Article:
“This officer completed very many operational missions, involving flights over difficult country, often in bad weather. He has displayed outstanding leadership, great skill and courage, qualities which have been reflected in the high morale and efficiency of the squadron which has won much sucess.”

– Distinguished Flying Cross citation of Sqn Ldr Arjan Singh 2nd June 1944.

It was a humid morning of September 1965. And in a famous order, Y. B. Chavan, the then defence minister of India, gave the go ahead to the Chief of Air Staff, Arjan Singh to use the Indian Air Force to respond with full force to the unprovoked and massive Pakistani attack under the Operation Grandslam. The result? Against all odds, faced with a technologically superior PAF, IAF had air superiority within a few weeks.

Such was the soldier, the hero, Marshal of the Indian Air Force Arjan Singh, Distinguished Flying Cross, Padma Vibhushan. A fourth generation soldier, he belonged to a family of farmers from Lyallpur, Punjab, now Faisalabad in Pakistan. The 31 year long career of Singh was a bright highlight amongst the countless heroes of the great Indian military. The old Marshal passed away after a massive heart failure in Delhi on 16th September 2017.

Arjan Singh passed out from Royal Air Force College, Cranwell, Great Britain in 1938 and became a full officer in 1939. he saw his first major action in Burma Campaign of 1944 when the British Burma was under attack by the Imperial Japanese Army and Air Force. His performance on the field was exceptional and leadership skills unquestionably ingenious. The sheer grit of this young Squadron Leader earned him a Field award of the Distinguished Flying Cross by Lord Mountbatten. This was an unprecedented event in the history of the young Royal Indian Air Force.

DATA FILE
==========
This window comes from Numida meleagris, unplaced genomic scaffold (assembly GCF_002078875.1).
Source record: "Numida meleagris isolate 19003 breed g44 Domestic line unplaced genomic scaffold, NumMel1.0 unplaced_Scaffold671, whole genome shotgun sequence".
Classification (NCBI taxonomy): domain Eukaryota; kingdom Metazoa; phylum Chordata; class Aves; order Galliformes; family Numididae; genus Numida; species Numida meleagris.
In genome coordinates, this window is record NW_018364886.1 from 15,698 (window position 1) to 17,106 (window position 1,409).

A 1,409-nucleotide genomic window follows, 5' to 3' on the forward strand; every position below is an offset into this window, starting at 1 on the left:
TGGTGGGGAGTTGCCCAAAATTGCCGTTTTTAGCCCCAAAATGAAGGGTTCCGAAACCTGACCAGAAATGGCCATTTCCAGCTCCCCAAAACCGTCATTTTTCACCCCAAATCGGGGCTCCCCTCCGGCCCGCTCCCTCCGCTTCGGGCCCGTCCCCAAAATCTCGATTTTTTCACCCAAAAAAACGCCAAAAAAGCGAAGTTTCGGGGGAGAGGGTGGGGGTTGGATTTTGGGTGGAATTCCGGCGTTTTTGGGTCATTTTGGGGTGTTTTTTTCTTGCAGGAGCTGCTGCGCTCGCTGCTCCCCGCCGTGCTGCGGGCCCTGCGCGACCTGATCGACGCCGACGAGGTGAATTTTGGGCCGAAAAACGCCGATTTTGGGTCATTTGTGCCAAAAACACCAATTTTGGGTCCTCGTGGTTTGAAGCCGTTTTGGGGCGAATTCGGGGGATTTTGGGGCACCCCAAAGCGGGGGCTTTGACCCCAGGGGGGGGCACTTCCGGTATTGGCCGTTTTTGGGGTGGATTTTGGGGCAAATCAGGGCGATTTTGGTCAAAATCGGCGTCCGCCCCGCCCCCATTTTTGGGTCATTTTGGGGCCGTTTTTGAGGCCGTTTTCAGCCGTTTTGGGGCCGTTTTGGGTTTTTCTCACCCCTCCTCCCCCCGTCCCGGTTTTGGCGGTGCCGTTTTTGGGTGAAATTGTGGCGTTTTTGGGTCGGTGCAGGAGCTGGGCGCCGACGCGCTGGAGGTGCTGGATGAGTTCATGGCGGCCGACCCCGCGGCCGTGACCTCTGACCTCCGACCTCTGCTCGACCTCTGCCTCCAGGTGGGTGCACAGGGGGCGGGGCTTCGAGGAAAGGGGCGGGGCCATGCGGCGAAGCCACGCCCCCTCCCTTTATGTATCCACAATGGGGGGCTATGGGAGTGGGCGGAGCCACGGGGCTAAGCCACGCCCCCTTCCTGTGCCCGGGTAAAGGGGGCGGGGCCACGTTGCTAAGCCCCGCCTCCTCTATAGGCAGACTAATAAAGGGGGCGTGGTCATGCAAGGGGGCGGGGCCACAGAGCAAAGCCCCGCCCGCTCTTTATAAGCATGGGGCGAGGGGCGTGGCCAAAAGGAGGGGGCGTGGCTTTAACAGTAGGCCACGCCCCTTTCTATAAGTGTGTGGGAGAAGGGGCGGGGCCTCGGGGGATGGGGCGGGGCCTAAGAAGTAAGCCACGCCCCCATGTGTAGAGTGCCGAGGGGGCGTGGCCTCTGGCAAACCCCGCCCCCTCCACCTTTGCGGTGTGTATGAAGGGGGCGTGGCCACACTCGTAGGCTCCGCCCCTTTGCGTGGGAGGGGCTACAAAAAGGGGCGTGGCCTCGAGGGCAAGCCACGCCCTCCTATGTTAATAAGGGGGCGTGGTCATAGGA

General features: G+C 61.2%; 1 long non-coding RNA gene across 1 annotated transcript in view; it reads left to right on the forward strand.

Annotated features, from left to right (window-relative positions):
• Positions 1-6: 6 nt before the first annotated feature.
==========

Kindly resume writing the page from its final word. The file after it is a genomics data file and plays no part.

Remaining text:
This became a norm in his meteoric career. When Indian attained its independence on 15th August 1947, Singh was at the head of the formation of more than a 100 aircrafts of the Indian Air Force over the Rajpath. That earned him the place amongst those few who played a pivotal role on that monumental day in our history.

But trouble was on the horizon for the young nation and this brilliant officer. In 1965, war broke out between India and Pakistan over, well of course, Kashmir. Pakistani ambitions were to wrest away the vaunted territory once and for all. Arjan Singh, by now the Chief of Air Staff of the Indian Air Force, had to make a difficult decision. He reached an agreement with his counterpart in Pakistani Air Force, to not mobilize the air forces and make this a limited land skirmish.

But when Operation Grandslam was launched by the Pakistani High Command to take Akhnoor and cut off Jammu and Kashmir from contagious India, air power was needed to break this attack. And after a fateful discussion with the Defence Minister Chavan, the green light was lit on the Tarmac. Albeit high losses, India had air superiority all the way to deep Pakistani Air Bases such as Peshawar.

This brilliant execution of art of war by him earned him the same spot as Field Marshall Cariappa and Manekshaw. These brilliant commanders shaped the winning traditions of the Indian armed forces and made the force, a potent fighting body.

A brilliant commander, a loving family man, and an officer without par, Marshal of the IAF Arjan Singh was a leader beyond par. A true fauji right till the end, it will be difficult to fill the incredibly large space he leaves behind.

Fly high sir, Jai Hind!

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